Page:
It’s time to select plants for the bed near the Planters’ Choice sign on Huntingtown Road. In the last step Elizabeth narrowed down the selection of plants to ones that will do best in part sun and part shade, dry to medium soil moisture, medium to high salt tolerance, and a maximum height less than three feet. This gave us a place to start. At about the same time as when we gathered soil to submit for analysis we also measured the site and sketched the area out on graph paper.
Thinking about the Crocuses that were there last spring made me think of the unsold bulbs that remained in inventory which preferred to be in the ground rather than sitting on a shelf. So that’s where the design began. It was limited by what was on hand, which was mainly Hyacinthoides, Narcissus, and Muscari. I calculated the number of bulbs per square foot based on the spacing recommended for each type of bulb and then divided that into the total number of the specific bulb to determine the square footage that they would cover. Thinking about height, bloom time, and color combinations helped with deciding where they would go. We were also aiming for an impactful look, so decided that some of them would be planted together in a mass.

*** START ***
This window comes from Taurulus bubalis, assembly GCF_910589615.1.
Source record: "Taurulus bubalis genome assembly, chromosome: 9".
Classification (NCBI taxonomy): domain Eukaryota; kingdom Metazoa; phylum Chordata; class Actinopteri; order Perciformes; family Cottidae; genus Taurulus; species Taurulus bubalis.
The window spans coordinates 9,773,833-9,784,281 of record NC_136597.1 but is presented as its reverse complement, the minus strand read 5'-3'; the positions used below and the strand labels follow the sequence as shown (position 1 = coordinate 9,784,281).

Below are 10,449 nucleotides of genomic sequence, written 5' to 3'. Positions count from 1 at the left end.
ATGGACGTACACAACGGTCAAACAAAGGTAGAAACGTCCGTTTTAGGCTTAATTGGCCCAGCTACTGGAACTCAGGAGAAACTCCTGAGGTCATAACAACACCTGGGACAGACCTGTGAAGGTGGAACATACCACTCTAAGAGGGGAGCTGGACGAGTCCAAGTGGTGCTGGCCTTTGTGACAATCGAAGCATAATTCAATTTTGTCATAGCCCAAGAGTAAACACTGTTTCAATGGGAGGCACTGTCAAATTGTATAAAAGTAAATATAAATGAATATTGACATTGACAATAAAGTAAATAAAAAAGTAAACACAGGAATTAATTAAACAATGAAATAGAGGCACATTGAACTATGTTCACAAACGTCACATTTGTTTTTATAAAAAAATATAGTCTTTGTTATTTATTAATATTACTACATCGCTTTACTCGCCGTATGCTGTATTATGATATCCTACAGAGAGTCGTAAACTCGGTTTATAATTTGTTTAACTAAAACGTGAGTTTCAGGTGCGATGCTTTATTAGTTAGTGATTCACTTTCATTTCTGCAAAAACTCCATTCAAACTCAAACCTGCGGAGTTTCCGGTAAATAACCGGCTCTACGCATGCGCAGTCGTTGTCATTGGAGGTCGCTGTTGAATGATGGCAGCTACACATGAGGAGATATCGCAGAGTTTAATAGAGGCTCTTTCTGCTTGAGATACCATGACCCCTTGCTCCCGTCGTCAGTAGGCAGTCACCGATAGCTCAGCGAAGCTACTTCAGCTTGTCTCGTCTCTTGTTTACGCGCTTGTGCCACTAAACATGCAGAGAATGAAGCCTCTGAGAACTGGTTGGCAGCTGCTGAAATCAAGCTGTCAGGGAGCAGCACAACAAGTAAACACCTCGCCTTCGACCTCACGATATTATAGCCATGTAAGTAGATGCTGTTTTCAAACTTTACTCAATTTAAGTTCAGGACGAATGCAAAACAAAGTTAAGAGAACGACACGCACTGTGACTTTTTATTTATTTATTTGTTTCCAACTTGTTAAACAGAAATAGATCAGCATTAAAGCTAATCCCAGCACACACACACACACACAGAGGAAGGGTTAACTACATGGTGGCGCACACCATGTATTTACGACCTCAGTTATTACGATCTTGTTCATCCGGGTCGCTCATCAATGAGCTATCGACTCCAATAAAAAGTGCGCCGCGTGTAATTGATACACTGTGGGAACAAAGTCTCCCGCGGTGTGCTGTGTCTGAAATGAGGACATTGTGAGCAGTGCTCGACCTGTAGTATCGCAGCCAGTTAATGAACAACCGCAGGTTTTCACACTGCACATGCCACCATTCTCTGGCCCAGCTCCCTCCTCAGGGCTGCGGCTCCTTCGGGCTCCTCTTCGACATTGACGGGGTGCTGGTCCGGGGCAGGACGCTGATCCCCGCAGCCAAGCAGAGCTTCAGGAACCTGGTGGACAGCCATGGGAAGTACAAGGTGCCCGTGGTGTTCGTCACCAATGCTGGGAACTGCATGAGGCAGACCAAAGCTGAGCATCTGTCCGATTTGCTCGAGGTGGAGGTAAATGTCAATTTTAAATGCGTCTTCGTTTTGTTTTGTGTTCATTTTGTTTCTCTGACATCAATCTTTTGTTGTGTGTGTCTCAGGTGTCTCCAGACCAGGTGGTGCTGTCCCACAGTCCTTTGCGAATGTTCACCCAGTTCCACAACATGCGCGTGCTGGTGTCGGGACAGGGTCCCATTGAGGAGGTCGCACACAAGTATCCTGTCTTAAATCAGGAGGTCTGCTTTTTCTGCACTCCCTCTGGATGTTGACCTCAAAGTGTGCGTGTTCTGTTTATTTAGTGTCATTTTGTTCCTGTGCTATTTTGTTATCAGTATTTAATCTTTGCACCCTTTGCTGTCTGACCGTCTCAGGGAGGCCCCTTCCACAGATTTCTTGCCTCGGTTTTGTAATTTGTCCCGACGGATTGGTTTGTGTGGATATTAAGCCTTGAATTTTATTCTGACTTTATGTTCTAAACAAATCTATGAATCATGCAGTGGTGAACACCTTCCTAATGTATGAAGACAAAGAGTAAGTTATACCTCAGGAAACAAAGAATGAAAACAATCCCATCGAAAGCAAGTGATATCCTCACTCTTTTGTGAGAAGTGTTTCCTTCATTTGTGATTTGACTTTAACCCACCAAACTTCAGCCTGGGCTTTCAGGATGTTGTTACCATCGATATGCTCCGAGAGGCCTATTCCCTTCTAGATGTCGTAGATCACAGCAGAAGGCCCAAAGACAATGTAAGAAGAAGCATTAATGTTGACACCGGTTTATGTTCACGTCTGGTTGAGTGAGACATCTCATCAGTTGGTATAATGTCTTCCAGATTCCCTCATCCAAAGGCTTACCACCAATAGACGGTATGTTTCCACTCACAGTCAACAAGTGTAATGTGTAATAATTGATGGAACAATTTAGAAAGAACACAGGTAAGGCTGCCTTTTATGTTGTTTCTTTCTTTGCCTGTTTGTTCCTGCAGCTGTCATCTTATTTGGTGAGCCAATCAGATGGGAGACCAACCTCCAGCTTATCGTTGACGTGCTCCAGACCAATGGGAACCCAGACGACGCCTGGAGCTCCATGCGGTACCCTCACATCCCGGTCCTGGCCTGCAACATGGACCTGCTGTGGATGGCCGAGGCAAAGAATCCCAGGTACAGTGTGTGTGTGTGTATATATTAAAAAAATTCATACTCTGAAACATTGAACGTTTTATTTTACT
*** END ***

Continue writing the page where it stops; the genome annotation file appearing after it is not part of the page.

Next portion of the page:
Knowing that the bulbs would finish blooming in May led to the rest of plants being selected to provide interest for the remainder of the growing season. The things someone usually thinks about when pairing plants together are mature height and width, texture, color – foliage & flowers, month of interest, form, and habit. Working from the list that Elizabeth compiled of salt tolerant and drought tolerant plants, ones were chosen with contrasting or complementing colors, form, and texture. From May through October the plan was to have at least two species of plants that flowered each month. Elizabeth wanted an evergreen to provide interest through the winter, so we chose Pinus mugo and some Yucca plants. All the other plants pretty much fit the criteria with the exception of the flowering spike of the Yucca which can reach up to 8 feet. The Yucca also prefers full sun so it will be planted on the south and east side of the sign, where full sun does shine for the first half of the day. The part-sun/shade plants will be used on the north side of the sign where the canopy of the maple tree will cast a shadow in the afternoon. With the plan in place, the next step will be preparing the space and amending the soil.